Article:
The difference between the N.coloratovillosus and N.chromatus is very obvious, the former is fluffy and pretty and the latter is less fluffy but just as pretty. {D I have a tiny sling N.coloratovillosus, they are fast growers and are voracious eaters. Either species is awesome, IMO.

Lasiodora sp. is considered a beginner T because of its fast growth rate, its nonstop eating, and its huge size(great for a display). High humidity isn't usually necessary, a water dish will do that job. I keep my L. difficilis on peat with a water bowl, I dont mist, but I do overflow the waterbowl on occassions.

I hope I answered your questions, I may have missed something. :)

You have indeed answered my questions for now, and I thank you for it. As for the difference between N.coloratovillosus and N.chromatus--All I could see was one had a red red rump and the other didn't. ^^;; I thought the T's that you mentioned were very attractive. I also came across an image of a Haplopelma lividum Cobalt Blue-They are beautiful. o.o but they seem like an aggressive type.
 

killy

Arachnoknight
Old Timer
Joined
May 20, 2009
Messages
249
... I get the feeling life experience will be a much better teacher ...
Worked for me! And here's what I've learned: the care and feeding of the B smithi and the LP, as well as the other 8 species in my brood, is exactly the same, and ridiculously easy.

Here's the recipe:
- choose 1 enclosure
- add substrate, water dish and a hide
- add 1 tarantula
- Allow to sit.
- Add crickets
- Enjoy!
 

Caramell

Arachnosquire
Old Timer
Joined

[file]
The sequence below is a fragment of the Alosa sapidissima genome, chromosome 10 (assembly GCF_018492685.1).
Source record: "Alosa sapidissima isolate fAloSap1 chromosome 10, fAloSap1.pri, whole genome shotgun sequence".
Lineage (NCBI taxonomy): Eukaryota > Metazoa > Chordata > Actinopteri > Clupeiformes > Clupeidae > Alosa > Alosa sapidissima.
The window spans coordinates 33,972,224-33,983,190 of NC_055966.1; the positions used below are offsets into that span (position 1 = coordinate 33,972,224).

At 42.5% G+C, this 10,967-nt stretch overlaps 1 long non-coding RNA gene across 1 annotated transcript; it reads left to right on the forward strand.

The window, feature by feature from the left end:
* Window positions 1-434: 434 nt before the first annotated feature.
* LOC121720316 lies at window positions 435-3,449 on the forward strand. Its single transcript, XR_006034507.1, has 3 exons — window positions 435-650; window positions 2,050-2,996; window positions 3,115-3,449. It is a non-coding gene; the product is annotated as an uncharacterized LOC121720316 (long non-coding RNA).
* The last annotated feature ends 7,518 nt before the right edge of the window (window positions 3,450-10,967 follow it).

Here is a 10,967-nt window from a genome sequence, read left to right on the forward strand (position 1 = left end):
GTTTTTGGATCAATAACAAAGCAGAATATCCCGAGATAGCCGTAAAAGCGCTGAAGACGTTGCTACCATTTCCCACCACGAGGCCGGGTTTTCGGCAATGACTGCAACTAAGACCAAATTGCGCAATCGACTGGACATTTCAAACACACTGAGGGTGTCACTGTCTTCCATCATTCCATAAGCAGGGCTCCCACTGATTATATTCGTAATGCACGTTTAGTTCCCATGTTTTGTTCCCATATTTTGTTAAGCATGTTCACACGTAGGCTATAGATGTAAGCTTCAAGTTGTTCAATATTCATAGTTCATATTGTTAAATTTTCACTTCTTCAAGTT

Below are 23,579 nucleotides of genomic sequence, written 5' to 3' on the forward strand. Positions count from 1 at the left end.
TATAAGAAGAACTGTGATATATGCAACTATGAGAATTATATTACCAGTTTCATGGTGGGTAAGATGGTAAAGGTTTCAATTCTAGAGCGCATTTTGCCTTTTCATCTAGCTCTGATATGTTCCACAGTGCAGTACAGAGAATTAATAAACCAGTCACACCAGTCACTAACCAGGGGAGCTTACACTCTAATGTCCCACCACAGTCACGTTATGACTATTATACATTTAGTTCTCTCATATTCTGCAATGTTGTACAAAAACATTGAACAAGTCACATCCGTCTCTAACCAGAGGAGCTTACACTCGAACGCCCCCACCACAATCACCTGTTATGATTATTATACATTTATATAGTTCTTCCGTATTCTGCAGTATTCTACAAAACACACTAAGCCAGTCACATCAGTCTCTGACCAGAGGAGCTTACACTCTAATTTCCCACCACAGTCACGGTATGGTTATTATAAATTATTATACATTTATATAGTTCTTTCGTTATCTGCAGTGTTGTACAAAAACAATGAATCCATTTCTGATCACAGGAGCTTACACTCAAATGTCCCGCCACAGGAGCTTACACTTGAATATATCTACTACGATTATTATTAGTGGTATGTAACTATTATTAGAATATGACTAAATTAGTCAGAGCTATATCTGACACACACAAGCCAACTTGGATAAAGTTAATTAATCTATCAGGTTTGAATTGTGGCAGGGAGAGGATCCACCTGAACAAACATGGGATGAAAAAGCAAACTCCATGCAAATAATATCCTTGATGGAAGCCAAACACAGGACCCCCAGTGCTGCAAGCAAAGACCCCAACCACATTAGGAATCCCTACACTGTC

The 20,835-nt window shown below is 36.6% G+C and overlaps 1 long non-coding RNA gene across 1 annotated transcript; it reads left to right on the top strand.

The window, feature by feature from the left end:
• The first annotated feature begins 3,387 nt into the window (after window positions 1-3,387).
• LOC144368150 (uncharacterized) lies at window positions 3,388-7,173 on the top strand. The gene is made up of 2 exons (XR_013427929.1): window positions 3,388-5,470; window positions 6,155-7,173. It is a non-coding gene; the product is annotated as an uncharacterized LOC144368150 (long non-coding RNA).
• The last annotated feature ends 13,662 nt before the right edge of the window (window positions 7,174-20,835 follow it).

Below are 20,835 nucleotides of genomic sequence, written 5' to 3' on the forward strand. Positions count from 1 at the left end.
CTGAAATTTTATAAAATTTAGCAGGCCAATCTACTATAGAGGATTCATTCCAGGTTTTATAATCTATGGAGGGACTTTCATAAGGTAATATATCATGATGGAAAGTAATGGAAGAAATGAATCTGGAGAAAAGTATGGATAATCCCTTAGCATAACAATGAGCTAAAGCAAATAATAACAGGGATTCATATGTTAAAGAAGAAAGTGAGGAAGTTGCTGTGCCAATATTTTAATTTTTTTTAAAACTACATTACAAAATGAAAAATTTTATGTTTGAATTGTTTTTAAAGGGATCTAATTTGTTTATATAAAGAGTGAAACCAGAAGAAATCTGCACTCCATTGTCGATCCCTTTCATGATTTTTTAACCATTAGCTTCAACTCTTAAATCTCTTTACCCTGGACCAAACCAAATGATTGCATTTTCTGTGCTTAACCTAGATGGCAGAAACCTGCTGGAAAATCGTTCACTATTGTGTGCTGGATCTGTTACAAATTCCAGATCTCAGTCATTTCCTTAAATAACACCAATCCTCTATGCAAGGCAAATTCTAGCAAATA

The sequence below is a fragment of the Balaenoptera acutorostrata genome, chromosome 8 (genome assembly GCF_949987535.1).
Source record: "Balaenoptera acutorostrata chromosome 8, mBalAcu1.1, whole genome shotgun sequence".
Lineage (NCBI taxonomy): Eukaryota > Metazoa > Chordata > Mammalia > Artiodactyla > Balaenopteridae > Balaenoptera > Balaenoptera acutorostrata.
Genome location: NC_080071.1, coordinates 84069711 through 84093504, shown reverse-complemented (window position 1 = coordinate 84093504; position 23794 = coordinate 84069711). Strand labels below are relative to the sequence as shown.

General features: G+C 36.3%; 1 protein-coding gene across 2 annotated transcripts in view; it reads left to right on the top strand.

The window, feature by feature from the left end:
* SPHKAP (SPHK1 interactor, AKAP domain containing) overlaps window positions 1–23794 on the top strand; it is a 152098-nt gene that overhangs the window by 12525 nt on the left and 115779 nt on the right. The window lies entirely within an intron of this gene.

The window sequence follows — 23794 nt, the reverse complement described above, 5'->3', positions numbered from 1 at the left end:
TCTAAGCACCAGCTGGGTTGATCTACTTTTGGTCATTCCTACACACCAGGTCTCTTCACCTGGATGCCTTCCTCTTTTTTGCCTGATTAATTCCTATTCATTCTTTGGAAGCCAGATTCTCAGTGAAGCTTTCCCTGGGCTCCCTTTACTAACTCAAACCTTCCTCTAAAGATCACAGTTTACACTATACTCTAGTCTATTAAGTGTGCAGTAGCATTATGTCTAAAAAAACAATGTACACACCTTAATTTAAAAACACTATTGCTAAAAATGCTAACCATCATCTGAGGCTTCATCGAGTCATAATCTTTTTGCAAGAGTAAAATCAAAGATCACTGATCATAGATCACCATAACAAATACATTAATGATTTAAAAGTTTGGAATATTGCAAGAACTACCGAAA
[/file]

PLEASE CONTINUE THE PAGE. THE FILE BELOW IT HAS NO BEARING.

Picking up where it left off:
Mar 14, 2009
Messages
145
You have indeed answered my questions for now, and I thank you for it. As for the difference between N.coloratovillosus and N.chromatus--All I could see was one had a red red rump and the other didn't. ^^;; I thought the T's that you mentioned were very attractive. I also came across an image of a Haplopelma lividum Cobalt Blue-They are beautiful. o.o but they seem like an aggressive type.
H. lividums are an Old World species, so as they may not have urticating hairs, they make up for that in attitude. The correct term to use here would be "defensive", and not "aggressive", because they are protecting themselves and are not chasing you down for the fun of it. As long as you respect the tarantula, it is usually easier to manipulate it. ;)
 

WilliamRP1988

Arachnopeon
Joined
Oct 21, 2010
Messages
5
H. lividums are an Old World species, so as they may not have urticating hairs, they make up for that in attitude. The correct term to use here would be "defensive", and not "aggressive", because they are protecting themselves and are not chasing you down for the fun of it. As long as you respect the tarantula, it is usually easier to manipulate it. ;)
I'd love for it to "chase" down my uncle for humor sakes as he is afeared of any kind of large spider or snakes. :p Of course I would not let him hurt it, but would definitely give perspective lol.



Worked for me! And here's what I've learned: the care and feeding of the B smithi and the LP, as well as the other 8 species in my brood, is exactly the same, and ridiculously easy.

Here's the recipe:
- choose 1 enclosure
- add substrate, water dish and a hide
- add 1 tarantula
- Allow to sit.
- Add crickets
- Enjoy!
That certainly sounds easy Killy. :D

Okay, as far as spiderlings or 'slings'- what is acceptable as a comfortable home for the little guys? Say, a B.Smithi (Generally a beginning T.)? I've heard of handlers keeping them in ...pill bottles?
 
Last edited:

jimip

Arachnosquire
Joined
Oct 26, 2010
Messages
103